First things first, the new STORY site is up and as beautiful as ever. I am a huge fan of HTML5, but this is a great example of why flash is not dead.
The site has some videos of past talks, and I watched Sean Astin talking about his process for making a film adaptation of the acclaimed children’s book Number the Stars with his wife. They are raising 100% of equity for the film prior to lining up distributors, cast, etc. This style of producing the film goes against the grain of traditional large house production companies. And I love it. He had the following to say about his decision to
self-publish raise the funds themselves:
My commitment to doing it this way I was always thinking about it as protecting the creative process…But it actually is the creative process. The journey to get the movie made the way we want to make it requires all the discipline and sensitivity of an artist. I’m willing to fail and do it this way and fail rather than compromise.
This is a concept I have tried to wrestle to the ground in my own work, namely my book, Creative Theology (which you can get in print in a few short weeks!). I wanted to create a book that was a fusion of thought and art. The form needed to match the concept.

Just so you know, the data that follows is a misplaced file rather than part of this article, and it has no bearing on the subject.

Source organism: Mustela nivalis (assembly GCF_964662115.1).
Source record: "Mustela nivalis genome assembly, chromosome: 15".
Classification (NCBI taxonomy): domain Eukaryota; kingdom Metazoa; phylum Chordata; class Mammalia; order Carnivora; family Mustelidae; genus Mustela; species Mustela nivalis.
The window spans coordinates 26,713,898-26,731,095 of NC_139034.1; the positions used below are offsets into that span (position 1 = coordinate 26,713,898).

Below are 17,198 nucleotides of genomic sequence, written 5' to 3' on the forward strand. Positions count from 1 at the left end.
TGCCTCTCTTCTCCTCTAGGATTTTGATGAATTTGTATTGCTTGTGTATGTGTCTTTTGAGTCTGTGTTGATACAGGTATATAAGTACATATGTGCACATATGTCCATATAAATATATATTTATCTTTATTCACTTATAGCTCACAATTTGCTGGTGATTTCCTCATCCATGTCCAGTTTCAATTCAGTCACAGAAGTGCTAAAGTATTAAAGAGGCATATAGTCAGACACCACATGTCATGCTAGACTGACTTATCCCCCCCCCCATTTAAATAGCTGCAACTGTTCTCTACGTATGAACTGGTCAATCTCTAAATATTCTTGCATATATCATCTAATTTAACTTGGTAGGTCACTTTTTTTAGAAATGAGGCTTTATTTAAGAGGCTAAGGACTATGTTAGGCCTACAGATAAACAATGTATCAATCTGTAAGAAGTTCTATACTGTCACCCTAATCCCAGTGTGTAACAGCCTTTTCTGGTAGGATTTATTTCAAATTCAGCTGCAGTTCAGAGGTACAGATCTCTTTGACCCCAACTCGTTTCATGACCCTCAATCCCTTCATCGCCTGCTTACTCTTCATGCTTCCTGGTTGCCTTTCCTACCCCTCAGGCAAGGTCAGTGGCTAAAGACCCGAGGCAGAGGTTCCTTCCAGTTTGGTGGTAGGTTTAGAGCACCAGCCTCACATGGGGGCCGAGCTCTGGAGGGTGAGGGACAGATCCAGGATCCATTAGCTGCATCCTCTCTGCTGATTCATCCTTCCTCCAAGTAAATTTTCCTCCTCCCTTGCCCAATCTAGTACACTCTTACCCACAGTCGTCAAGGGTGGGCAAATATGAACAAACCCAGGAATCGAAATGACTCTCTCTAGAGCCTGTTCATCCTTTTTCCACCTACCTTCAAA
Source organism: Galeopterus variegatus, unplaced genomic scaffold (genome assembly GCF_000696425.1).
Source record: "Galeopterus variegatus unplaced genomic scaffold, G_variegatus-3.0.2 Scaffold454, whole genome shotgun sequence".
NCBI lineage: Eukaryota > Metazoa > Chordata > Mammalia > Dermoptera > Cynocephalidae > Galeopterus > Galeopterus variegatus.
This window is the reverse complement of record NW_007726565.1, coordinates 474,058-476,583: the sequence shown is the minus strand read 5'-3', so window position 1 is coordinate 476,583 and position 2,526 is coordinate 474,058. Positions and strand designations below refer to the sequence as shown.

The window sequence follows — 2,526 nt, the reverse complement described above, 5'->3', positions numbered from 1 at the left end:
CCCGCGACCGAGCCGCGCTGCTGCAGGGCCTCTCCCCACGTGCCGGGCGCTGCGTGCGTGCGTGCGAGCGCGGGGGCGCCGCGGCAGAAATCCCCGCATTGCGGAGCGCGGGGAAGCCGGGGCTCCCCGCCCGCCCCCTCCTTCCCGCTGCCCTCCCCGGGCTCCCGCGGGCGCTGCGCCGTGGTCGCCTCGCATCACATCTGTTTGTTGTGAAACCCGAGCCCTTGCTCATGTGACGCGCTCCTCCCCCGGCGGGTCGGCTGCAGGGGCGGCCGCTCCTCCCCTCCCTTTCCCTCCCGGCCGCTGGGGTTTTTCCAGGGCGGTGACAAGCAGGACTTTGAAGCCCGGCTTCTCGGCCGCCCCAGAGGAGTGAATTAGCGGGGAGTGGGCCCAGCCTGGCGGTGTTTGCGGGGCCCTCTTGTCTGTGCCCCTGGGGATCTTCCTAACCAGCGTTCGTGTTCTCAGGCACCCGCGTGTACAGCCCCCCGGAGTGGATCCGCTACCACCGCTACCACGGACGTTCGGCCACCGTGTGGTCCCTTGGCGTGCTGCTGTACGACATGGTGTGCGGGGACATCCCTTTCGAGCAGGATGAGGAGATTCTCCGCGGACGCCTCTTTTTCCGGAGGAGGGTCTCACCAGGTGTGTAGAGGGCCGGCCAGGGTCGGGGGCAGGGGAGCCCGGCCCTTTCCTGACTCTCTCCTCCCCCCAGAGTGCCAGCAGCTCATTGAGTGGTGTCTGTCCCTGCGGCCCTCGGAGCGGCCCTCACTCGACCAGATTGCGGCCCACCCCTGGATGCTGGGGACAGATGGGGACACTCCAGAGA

The design is too good to be tucked away and forgotten. The ideas in the book are presented in such a way to begin a conversation, not end one. The writing is terse and lean. The book is designed to be out, where it can be skimmed, referenced and spur on conversations about faith and creativity.
I pitched the book to a literary agent, and his response was “no thanks.” Of course, I don’t have a large enough platform to mitigate the risk of a book that is very expensive to print. I get that. I also can’t take the content and put it on white pages with black ink, to drive down the printing price to a comfortable margin. It wouldn’t work.
I’m willing to do it this way and fail rather than compromise. And that’s a terrifyingly wonderful place to be in.
So I became the producer and the artist. I have skin in the game, even after a successful $5,000 Kickstarter campaign. Financial failure is a real possibility, and I knew that going in. But I’d rather fail financially, and have produced the best book I can, than create something that lessens the risk.
You know what they say, high risk, high reward. Or maybe high risk, garage full of books…